Wrought iron that is left outdoors is susceptible to rusting. When moisture comes into contact with the iron, rust forms. Whether the rust is on iron railings, furniture or decorative ornaments, removing the rust and restoring wrought iron is important in preserving the beauty and structural reliability of the iron. When rust forms on wrought iron, it slowly eats away at the material, leaving it unstable and weak. Removing rust from wrought iron will not only restore the appearance of the iron, but also increase its life span.
Scrub the wrought iron with a dry wire brush. This will remove any loose or flaking rust. Go over the wrought iron with a dry paintbrush to remove any tiny rust flakes or dirt.
Sand the wrought iron with sandpaper to further remove rust. Use the sandpaper to also remove any flaking or loose paint. Begin by using a coarse sandpaper to remove deeper rust. Go over the wrought iron with a medium-grit sandpaper.
Mix a solution of water and commercial rust remover in a bucket. Refer to the label on the rust remover for specific mixing instructions.
Dip a wire brush into the solution. Scrub the remaining rust spots on the wrought iron with the solution, scrubbing in a circular motion. Be sure to remove all of the rust; even a tiny spot left on the wrought iron will spread in the future.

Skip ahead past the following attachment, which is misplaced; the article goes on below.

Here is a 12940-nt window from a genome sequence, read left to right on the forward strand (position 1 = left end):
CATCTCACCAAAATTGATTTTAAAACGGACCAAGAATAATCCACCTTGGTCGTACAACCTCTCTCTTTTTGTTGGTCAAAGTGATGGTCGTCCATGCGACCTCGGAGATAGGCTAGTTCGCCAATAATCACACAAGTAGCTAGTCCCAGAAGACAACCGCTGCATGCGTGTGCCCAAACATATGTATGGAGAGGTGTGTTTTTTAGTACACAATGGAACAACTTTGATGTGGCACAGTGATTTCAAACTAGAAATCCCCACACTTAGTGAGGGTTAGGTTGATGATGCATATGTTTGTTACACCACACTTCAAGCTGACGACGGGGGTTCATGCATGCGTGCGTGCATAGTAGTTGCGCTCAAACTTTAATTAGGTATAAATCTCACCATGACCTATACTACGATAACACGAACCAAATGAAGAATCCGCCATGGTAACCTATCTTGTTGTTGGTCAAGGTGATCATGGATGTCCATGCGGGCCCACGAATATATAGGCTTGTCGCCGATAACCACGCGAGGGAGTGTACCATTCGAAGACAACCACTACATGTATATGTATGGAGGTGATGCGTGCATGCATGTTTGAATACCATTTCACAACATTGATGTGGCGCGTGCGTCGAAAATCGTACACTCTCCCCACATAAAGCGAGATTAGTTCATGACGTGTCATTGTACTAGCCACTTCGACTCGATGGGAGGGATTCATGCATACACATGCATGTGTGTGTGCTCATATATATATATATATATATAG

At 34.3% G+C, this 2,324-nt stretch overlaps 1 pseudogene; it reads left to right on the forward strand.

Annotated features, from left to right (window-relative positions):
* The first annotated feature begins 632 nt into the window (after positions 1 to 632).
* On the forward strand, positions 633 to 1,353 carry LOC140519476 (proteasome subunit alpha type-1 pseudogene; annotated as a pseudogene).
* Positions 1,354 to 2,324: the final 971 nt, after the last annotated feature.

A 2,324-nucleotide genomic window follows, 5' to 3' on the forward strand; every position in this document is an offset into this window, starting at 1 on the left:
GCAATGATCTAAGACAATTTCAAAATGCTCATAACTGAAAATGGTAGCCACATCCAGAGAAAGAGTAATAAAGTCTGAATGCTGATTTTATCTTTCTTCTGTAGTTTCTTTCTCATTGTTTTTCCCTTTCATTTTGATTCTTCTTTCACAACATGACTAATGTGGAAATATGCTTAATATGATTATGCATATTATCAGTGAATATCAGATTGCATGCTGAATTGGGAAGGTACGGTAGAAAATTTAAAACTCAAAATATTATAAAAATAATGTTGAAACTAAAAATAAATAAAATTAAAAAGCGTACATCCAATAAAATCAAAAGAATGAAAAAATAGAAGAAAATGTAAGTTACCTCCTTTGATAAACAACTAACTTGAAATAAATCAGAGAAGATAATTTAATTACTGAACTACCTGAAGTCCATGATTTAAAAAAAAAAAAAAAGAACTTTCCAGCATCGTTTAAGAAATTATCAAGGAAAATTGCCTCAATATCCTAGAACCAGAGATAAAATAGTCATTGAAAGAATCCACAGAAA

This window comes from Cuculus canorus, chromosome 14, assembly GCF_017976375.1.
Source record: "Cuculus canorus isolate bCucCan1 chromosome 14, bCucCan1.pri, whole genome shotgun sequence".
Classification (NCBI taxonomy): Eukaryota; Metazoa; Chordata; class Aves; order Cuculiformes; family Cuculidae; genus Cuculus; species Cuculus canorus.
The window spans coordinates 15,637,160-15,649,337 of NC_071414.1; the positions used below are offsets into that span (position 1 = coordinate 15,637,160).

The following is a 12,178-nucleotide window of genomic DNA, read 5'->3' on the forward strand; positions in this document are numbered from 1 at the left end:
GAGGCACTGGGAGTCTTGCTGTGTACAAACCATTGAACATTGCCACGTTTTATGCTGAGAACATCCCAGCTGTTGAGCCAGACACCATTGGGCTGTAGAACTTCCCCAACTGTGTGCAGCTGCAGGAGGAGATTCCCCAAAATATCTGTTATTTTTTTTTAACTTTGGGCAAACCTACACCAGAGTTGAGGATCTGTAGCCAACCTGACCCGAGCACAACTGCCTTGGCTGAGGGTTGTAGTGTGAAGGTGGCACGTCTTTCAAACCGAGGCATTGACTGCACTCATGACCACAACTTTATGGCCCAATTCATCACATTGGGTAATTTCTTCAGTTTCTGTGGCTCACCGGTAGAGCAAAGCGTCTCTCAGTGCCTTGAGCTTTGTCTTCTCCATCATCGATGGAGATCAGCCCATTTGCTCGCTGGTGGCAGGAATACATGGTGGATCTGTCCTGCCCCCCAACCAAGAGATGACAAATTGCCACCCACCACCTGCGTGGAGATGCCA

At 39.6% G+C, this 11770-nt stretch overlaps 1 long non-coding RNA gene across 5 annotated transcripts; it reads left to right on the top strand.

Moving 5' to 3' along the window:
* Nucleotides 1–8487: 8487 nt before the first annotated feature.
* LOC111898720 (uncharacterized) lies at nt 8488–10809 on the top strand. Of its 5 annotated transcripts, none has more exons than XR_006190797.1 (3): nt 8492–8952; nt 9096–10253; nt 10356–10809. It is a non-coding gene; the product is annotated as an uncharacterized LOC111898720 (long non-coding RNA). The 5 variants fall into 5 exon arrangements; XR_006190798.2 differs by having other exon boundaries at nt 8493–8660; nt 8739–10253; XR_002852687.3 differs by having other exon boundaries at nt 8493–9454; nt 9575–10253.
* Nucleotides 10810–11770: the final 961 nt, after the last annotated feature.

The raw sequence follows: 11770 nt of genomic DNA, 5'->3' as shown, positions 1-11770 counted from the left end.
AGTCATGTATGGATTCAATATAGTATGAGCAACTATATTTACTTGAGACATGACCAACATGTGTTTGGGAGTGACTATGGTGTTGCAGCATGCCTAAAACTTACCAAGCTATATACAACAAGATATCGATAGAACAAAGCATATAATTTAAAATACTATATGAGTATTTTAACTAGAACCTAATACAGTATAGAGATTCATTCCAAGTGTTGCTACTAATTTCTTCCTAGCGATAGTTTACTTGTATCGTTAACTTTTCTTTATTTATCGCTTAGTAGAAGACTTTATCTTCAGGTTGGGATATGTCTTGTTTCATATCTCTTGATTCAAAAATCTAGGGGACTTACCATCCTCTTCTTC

Brush of the rust residue with the paintbrush. Go over the wrought iron with a fine steel wool pad, again working in circular motions, to restore the iron's appearance.
Dampen a sponge with plain water. Wipe down the wrought iron to remove any further residue.
Allow the surface to dry. Apply a coat of rust-resistant primer to the wrought iron. Allow the primer to dry completely
Apply two coats of rust resistant paint. Use a medium-bristled paint brush to apply the paint in smooth, even strokes. Let the paint fully dry in between coats. If you do not want to repaint the entire wrought iron structure, just touch it up with matching paint.